Chance and I sat down with Late Night Theology contributors, Jay Sawrie and Dylan Justus to discuss Covenant Theology and Dispensationalism.
Some reading material for the eager mind and the hungry soul.
“If we stop with the intellectual, if we allow our theology to remain cerebral and conceptual only, then this coldness, hardness, harshness and ruthlessness will enter in. And we will not even realize it, because our theology is objectively right and personally satisfying.”
“God’s guidance is going to come to you in the mundanity of life. He is sovereign over all things. All things are being worked according to the counsel of His will and the salvation of His people (Ephesians 1, Romans 8). You can trust that your circumstances are not an accident right now.”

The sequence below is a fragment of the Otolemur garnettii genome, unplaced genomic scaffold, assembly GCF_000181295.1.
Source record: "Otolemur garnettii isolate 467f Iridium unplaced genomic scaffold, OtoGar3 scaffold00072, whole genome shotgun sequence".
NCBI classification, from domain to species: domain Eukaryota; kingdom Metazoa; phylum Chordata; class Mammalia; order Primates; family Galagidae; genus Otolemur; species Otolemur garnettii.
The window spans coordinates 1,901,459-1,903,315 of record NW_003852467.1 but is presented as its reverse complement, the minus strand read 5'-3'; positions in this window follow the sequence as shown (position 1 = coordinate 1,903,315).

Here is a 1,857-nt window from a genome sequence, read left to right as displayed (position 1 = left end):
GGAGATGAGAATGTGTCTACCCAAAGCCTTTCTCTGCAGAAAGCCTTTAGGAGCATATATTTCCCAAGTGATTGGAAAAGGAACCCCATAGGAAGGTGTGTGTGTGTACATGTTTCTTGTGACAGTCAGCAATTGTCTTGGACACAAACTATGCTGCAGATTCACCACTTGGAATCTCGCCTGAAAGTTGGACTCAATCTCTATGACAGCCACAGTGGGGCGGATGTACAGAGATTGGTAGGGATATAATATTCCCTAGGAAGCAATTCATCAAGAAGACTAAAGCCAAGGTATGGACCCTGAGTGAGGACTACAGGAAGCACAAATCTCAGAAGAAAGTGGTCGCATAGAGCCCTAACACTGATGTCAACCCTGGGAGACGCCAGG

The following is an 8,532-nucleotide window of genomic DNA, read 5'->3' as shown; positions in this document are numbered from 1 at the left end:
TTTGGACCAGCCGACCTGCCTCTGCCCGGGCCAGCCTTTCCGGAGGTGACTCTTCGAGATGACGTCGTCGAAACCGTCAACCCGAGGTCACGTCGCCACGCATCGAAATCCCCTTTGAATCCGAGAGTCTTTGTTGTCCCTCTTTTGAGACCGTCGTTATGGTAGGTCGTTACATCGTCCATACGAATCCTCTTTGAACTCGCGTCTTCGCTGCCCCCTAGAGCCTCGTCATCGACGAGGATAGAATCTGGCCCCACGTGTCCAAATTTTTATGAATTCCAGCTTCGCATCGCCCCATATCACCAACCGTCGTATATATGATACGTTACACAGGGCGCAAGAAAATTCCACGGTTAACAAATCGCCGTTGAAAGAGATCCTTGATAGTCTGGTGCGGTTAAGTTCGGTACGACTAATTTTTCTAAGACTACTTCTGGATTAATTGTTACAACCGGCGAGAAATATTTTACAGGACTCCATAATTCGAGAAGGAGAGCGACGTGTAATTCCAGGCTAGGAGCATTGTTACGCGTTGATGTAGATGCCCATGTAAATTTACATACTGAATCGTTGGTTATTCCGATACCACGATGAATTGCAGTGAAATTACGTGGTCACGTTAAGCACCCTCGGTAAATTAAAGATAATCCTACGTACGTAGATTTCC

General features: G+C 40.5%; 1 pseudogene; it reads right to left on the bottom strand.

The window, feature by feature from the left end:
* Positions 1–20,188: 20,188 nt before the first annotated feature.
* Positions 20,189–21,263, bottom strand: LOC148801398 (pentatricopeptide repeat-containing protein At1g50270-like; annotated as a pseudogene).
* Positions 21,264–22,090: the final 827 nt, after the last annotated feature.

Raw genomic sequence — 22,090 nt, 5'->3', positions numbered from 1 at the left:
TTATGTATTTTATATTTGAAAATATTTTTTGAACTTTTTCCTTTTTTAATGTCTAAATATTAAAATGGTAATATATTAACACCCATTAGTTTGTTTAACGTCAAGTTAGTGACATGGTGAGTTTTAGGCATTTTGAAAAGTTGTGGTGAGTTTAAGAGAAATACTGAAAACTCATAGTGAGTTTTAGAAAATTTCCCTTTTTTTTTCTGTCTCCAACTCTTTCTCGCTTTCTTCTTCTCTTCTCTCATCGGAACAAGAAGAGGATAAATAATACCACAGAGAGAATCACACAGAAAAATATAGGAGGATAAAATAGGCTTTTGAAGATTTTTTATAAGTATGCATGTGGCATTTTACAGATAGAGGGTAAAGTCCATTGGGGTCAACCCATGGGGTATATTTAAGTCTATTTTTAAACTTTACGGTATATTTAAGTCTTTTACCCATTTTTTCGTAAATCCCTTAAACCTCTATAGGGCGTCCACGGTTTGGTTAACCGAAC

“The fearmonger lives off fear, though. He or she needs a reason to exist, to be an authority, to write or speak or do whatever, and fear gives him or her that. Sometimes the fearmonger latches on to a real threat and twists it. Sometimes the fearmonger plays up the unfamiliar or unexpected. Often the fearmonger simply pulls something out of a hat, throwing together labels that bring out deep-set prejudices or worries, seizing upon superficial correlations to allege causation (a trusty old trick even if it’s a wholly irresponsible way to study history of any sort or intellectual development). And in his or her quest, the fearmonger is willing to cause division, to sacrifice the reputations of anyone but himself or herself (sometimes thinking he or she is doing so as a servant of the truth, or of the right side of history, or of God or gods or whatever he or she fancies or holds in reverence). In the process, too, it’s amazing how often the fearmonger’s ideology’s or theology’s or politics’ or god’s antagonists align with those of whom they are personally jealous or distrustful or the people they just generally don’t like and haven’t liked for some time, whether they’ll admit it or not.”